with gravity that makes me fly


"Huntress" - René Harrison
A piece of yearning and metamorphosis, this poem has a hint of darkness and caution.  The end echoes the beginning, but the narrator clearly indicates you aren't where you began.  How does wanting change us?

Alone without desire, she turns her ear to hear you,
and whispers you into a stag…


"Our Bodies Cannot Contain Us" - Jeannine Hall Gailey
The hopeful fragility of our bodies is given life in this final selection.  It seems like a spiritual poem, but no afterlife is mentioned beyond what science tells us.  The piece manages to relay beauty amid the tenuousness of life sans sentimentality.

your blood your bone your hair
slip away unfinished, burn away
but leave no mark on the earth



Friday, May 25, 2018

Vague Mentions of an Author's Disability

No one should be forced to discuss their disability or divergence. If that's all we're asked about, it strips us of our individuality. We become caricatures. There more important things to talk about, like our work.

But...
if an author is already "down from the attic", but it's rarely acknowledged, does it matter? A brief mention fans have to luck upon won't help them much. People in the publishing industry are unlikely to see a vague reference (and visibility is important to challenge assumptions).

Do authors owe readers the knowledge of their disability or neurodivergence? No.

If authors are already open, should they be moreso? It depends. Would it impact sales? Would it mean less invitations to events? Fewer interviews? Is the author afraid of becoming "just another crip writer"?

I like knowing other writers are part of my disabled/neurodivergent squad. It makes me feel like I can succeed in what I do. It makes me feel less alone. But, no one owes it to me. It is, however, an incredible gift. I'm not the only one who feels that way.

I still get a frustrated stirring when I read an interview with a writer who I know is disabled and neither the interview or the biography acknowledge it. Even though I realize it's not my business. Even though I understand not wanting to talk about mobility aids and how disability is a metaphor for everything. I still desire to see it, the hint that a rockin' author is "different" and is fine with it. That the interviewer and editor are fine with it. That, for one damn minute, ableism isn't a thing... and one of us is gaining traction with nothing to hide.





Saturday, May 19, 2018

Mentors May Choose Two Applicants


This is part of an email I wrote to my mentors yesterday. It should clarify the position of a writer mentoring more than one person. Note: Mentors don't have to take on more than one mentee.
~*~*~*~
I always thought all of my mentors would just pick one mentee. But, if some of you truly want a second mentee, you should be able to.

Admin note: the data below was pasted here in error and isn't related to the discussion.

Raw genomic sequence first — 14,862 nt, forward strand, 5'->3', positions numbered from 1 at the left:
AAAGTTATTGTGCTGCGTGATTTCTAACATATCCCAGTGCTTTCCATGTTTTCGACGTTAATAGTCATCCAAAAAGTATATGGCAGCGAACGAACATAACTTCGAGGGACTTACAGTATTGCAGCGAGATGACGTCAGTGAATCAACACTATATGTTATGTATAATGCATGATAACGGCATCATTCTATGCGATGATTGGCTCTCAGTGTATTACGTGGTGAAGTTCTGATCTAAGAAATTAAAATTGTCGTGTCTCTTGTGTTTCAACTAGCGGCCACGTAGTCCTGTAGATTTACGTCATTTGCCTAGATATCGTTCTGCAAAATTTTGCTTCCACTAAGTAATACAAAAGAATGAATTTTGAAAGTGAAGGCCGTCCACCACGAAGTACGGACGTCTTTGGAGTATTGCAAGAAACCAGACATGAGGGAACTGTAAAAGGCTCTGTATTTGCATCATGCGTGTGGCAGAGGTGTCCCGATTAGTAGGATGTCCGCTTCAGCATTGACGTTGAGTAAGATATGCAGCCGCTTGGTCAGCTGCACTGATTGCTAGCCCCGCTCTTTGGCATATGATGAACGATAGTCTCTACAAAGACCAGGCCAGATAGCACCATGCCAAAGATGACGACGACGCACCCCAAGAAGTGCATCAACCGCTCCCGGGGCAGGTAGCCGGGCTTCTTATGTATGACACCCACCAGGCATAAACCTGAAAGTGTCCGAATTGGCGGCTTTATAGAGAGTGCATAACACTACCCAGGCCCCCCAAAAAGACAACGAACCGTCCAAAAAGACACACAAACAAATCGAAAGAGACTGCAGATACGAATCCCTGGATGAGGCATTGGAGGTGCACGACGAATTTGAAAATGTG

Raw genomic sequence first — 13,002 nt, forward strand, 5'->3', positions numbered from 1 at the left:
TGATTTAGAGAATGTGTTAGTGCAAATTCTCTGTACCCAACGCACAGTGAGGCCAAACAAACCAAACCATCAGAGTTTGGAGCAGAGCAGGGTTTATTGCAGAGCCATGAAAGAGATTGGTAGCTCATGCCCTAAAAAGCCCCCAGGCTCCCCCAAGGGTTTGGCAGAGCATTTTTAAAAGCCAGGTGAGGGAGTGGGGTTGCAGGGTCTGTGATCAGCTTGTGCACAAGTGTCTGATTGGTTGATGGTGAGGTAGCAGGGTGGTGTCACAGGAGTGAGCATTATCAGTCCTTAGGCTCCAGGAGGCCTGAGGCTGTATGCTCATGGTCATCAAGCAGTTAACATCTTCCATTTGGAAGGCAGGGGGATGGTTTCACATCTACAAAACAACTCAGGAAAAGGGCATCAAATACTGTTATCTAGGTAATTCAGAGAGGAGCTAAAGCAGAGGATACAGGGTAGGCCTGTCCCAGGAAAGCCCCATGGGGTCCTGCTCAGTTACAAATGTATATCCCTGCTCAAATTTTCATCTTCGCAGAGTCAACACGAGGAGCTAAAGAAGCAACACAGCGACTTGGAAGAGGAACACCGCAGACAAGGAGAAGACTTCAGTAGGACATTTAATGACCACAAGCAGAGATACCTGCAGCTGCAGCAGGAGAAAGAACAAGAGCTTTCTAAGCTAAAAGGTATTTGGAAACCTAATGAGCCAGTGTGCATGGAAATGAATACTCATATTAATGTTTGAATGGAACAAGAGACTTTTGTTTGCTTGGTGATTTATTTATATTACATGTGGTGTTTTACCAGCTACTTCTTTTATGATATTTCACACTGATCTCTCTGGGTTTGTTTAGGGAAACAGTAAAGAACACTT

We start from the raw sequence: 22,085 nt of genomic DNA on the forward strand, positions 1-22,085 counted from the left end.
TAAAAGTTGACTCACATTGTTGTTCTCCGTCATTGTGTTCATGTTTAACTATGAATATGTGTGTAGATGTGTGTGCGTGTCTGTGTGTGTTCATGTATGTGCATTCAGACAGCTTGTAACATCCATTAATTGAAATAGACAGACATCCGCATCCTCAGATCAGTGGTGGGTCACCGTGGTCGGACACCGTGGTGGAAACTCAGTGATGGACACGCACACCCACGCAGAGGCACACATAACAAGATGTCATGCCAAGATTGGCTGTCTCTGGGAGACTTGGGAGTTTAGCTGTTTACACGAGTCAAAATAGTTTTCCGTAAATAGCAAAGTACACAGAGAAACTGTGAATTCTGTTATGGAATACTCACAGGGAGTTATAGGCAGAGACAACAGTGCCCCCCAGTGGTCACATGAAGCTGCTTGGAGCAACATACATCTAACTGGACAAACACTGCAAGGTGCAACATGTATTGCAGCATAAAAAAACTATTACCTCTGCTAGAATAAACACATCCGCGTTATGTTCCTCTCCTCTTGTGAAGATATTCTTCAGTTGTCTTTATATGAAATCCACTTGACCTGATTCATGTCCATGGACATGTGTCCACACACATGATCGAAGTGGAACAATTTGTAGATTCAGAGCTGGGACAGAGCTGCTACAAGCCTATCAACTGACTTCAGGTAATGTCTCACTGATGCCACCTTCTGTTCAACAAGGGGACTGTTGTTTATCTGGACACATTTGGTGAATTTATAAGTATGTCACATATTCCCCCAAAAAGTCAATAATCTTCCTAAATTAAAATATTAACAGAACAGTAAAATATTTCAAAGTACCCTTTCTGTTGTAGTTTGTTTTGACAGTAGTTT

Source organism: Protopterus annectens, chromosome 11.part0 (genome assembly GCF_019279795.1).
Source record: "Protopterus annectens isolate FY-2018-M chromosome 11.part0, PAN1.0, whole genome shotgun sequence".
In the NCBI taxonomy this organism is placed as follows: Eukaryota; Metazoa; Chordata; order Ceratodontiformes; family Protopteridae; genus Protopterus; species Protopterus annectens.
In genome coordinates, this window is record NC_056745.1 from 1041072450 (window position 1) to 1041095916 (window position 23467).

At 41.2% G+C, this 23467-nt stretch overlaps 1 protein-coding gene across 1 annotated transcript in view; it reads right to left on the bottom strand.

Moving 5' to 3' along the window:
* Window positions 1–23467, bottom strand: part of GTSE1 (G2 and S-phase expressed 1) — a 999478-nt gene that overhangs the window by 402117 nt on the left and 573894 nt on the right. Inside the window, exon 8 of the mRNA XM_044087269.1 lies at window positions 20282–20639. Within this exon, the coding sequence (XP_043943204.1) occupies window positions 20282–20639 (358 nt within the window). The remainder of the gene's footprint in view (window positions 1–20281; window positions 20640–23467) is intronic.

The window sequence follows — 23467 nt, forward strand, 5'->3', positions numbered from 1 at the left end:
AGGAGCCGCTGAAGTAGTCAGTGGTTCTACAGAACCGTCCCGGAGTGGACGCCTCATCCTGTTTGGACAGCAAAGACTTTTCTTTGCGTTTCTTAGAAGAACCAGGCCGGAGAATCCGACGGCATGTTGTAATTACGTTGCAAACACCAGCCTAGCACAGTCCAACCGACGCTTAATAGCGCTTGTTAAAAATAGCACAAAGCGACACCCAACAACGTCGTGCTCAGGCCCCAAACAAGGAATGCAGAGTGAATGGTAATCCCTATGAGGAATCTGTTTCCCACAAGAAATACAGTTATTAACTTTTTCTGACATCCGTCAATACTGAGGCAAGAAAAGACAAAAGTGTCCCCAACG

A few points if you'd like more than one mentee:

1.  Only pick two people at most. One will be your "definite" and one
will be your "maybe".

2.  If, after all mentors select their "definite" applicants your
"maybe" is without a mentor, you can approach your "maybe" and offer
to mentor them.

3.  Make sure you have the stamina to take on two people for the
duration! I want everyone comfortable and working at their best.

4.  Please let your "definite" applicant know you want to take on a
second applicant before you do so. Your "definite" can't tell you what
to do. It's a courtesy.

If you happen to be excited about a potential mentee's application and
are certain you want them as your "definite", you don't have to wait
until the end of the submission window. I'll just let the other mentor
know the applicant has found a partner.

Friday, May 18, 2018

Potential Submitter (a "Hypothetical" Conversation)

Chris:  Hi, I'd like to submit a blog post! I have diabetes and ADHD.

Me:  Okay!

Chris:  I don't consider myself disabled or neurodivergent.

Me:  Then, what do you refer to yourself as?

Chris:  Normal! Able-bodied and neurotypical.

Me:  Okay... then, why submit to a blog for disabled/neurodivergent writers?

Chris:  Because I have ADHD and am diabetic.

Me:  But, you don't identify with the audience of the blog.

Chris:  I qualify, though!

Me:  Technically... you've been diagnosed. (Not knocking self-diagnosis.)

Chris:  So? How about it?

Me:  I'm sorry. I can't give you a label you don't want. Publication on the blog means you're either disabled or neurodivergent. I'd be forcing you into something.

Chris:  But, you see me as disabled and neurodivergent!

Me:  It's not up to me. If you feel like you aren't disabled or neurodivergent, this probably isn't the place for you.

Chris:  You're policing my identity! You're forcing me to say I'm something I'm not in order to get published. You're bigoted and exclusionist!

Me:  There are plenty of other places to publish your work, though. You don't need this place. Would you submit to a space for asexuals and demand entrance if you weren't ace?

Chris:  That's different. I'm not asexual. I have conditions that allow me to submit here!

Me:  ...

~*~*~*~
If you don't consider yourself disabled or neurodivergent, if you see yourself as "normal", please don't submit here. This is a space for writers who legitimately consider themselves disabled and/or neurodivergent (or some variant words I wouldn't use for myself but boil down to the same thing).

This is our space... our place to be. We hope our allies will read and support us within it. And that our contributors are always proud to call this home.